The Art Of The Farm
The Art Of The Farm
Aubrey Cupit embraces an ancestral call of the land with 21st-century know-how
By Maria Johnson • Photographs by Brandi Swarms
Like any good Millennial, 31-year-old Aubrey Cupit appears to be biologically attached to his cell phone.
He has an Instagram account and a Keurig coffee maker.
He favors long-sleeve T-shirts, and his short auburn hair descends to a rusty mustache and beard.
You could envision him loping down the streets of Charlotte or New York City, as many of his former high school and college classmates do.
But you probably won’t see that — unless he’s visiting — because Aubrey Cupit is a farmer.
A small-time, independent, one-man-show farmer.
A get-up-with-the-sun farmer.
A ground-hog-cussing, weather-watching, dusty-jeans-wearing, worn-out-by-Saturday-night-and-ready-to-sleep-in-until-8-on-Sunday-morning farmer.
He owns 9 acres in northwest Guilford County and works two of those acres to make salad, essentially. He raises leafy greens, tomatoes, herbs, carrots and a smattering of other vegetables.
At the moment, he’s heavy into broccolini, that leggy, small-headed cousin of broccoli. Also, he’s getting into cauliflower, which is trending now. Kale is dead. You heard it here first.
He sells to local restaurants and to the general public at the Greensboro Farmers Curb Market. He also peddles produce from a roadside stand at the mouth of the gravel driveway to his land.
Gate City Harvest, that’s his place on Pleasant Ridge Road in Summerfield. As the crow flies — which it actually does out here — it’s very close to where Cupit grew up, in The Cardinal, a 1980s neighborhood molded around a golf course, swimming pool and tennis courts. In other ways, it’s oh-so-far away from the childhood of a guy who chose to go back to the land he never had.
Aubrey Cupit (rhymes with Muppet) was a typical suburban kid. He kicked soccer balls and slugged baseballs on well-groomed fields. He played first-generation Xbox video games. He loved Taco Bell Cinnamon Twists. In middle school, he jettisoned sports for art and photography. He painted watercolors to give to his mom on Mother’s Day. He drew every one of North Carolina’s seven lighthouses.
“My brothers had bigger personalities than I did,” says Cupit, who was a fraternal triplet and one of four boys growing up. “I was more introspective.” No one grew vegetables at home, but Cupit’s mom, Sharian, was an avid landscape gardener. She tended a beautiful yard.
Cupit didn’t notice.
He went to UNCG to study art. His junior year, he needed an elective. He took one that sounded interesting and relatively easy: “Religious Traditions and Care of the Earth.” The lecturer was Charlie Headington, an expert on permaculture and sustainable gardening. Headington talked about how religions viewed the Earth differently — some as a thing to be ruled, some as a thing to be revered — and how that played out.
The ideas fell on fertile soil in the mind of the young artist, who threw himself into writing papers for the class. The essays jumped out because they went beyond the minimal requirements. “You can tell people’s comfort levels with ideas by how closely they stick to the guidelines,” Headington says. “Aubrey’s a person who feels comfortable with intellectual discussion.”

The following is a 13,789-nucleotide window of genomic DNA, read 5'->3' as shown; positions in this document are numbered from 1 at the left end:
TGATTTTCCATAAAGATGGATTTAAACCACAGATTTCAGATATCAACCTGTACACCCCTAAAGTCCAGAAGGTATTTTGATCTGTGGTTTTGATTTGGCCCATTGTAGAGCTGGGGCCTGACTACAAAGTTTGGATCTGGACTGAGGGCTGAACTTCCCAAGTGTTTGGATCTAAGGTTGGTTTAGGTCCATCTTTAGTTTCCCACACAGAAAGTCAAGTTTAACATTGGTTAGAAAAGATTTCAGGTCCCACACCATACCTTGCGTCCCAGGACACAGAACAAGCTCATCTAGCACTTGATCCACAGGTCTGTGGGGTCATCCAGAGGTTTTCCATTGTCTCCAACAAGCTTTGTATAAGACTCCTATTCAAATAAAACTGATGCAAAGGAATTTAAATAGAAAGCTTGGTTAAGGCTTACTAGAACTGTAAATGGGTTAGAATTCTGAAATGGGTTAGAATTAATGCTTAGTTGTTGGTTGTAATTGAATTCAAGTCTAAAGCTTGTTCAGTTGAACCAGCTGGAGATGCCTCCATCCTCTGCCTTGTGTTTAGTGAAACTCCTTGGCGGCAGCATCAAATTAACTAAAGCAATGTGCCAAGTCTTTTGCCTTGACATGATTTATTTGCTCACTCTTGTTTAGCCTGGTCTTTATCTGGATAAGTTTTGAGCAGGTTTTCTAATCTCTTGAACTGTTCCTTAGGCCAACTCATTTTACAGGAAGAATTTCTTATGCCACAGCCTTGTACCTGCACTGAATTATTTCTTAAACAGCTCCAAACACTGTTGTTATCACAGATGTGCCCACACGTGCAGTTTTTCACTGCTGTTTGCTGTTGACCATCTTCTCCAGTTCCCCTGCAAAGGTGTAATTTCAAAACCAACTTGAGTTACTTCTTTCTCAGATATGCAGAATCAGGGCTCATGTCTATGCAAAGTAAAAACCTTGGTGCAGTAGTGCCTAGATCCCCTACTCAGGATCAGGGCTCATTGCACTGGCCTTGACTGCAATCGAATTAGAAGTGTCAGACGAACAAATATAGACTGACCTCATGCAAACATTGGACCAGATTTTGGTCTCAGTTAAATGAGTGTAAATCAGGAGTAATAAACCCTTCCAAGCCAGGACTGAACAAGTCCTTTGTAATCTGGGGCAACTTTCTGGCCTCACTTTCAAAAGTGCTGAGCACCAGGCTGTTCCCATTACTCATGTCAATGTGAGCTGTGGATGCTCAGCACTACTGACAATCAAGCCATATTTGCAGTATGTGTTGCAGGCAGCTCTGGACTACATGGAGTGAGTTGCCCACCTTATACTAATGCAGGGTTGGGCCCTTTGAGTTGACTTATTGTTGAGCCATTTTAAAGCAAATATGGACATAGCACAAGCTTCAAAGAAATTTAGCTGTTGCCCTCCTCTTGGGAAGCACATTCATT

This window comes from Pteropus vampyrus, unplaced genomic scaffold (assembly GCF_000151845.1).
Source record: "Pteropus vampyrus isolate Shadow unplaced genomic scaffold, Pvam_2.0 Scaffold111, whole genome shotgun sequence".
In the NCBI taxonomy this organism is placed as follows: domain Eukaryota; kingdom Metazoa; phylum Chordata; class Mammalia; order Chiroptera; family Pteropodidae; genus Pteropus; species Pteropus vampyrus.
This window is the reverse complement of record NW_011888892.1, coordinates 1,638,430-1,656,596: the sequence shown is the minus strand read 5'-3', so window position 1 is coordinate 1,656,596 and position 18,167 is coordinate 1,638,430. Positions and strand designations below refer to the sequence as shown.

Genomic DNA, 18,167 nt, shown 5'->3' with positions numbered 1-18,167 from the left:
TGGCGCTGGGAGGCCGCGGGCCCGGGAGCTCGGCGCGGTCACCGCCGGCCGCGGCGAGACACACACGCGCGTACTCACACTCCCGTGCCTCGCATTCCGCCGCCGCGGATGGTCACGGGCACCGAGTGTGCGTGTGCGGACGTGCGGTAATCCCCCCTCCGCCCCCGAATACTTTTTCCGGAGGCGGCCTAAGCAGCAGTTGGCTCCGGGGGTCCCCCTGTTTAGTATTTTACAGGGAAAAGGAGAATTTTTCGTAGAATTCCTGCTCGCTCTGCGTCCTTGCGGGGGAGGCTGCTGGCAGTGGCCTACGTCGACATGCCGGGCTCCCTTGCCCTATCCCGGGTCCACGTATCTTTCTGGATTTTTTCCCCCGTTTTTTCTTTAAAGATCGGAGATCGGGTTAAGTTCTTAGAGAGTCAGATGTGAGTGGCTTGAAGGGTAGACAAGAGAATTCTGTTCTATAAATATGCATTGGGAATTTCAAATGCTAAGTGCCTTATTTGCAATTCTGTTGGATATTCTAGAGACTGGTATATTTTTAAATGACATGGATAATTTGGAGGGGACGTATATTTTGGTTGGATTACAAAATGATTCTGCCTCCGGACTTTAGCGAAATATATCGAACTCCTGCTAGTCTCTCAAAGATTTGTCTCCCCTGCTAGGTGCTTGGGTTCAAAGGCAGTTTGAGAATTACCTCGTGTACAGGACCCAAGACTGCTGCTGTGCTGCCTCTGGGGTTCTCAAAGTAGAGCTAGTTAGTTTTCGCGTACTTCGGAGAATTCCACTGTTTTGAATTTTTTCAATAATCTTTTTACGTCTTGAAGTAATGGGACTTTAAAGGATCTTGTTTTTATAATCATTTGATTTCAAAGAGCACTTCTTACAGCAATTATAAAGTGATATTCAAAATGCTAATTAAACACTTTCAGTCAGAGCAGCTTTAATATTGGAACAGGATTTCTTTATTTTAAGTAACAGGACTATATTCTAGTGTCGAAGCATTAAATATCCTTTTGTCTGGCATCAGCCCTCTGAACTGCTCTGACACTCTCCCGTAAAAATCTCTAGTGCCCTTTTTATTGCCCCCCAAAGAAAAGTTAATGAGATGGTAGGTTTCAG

Cupit supported his arguments with ideas he’d read about elsewhere. “That’s what a teacher really enjoys — having a person with an original mind. I think that really comes from his art background,” says Headington. Before the semester was up, he suggested that Cupit intern in the gardens at Greensboro Montessori School, which Headington designed and maintained.
Cupit appreciated the offer but let it slide.
That summer, Headington ran into Cupit in the store where Cupit worked, Video Review on Battleground Avenue, a now-defunct touchstone for local movie buffs.
Headington pitched the internship again. “Aubrey was taking my money, and I said, ‘Well, hey, how about it? Are you interested?’” Headington remembers. It wasn’t much, that second offer, but it was enough to nudge Cupit’s life down another track.
He didn’t become a farmer overnight. First, he wandered in the desert. Correction: tomato patch. He put in sweaty hours at the Montessori gardens, digging out tangles of Bermuda grass, a maddening chore. He didn’t mind. “It felt good to be a part of something bigger,” he says.
He progressed to planting. He learned the underpinnings of permaculture, a way of growing that mimics nature and minimizes human intervention. When it works well, Cupit says, permaculture yields food that is healthier and cheaper than food that comes from high-input agriculture.
Cupit took a degree in fine art, but he kept his hands in the dirt at Montessori — where he still manages the garden and teaches part time — and he signed on at Whitaker Farms in Climax, a large grower of strawberries and greenhouse tomatoes.
Under the tutelage of Faylene and Richard Whitaker, he toiled in the greenhouses and worked their stall at the Piedmont Triad Farmers Market on Sandy Ridge Road. Faylene schooled him on the psychology of the market.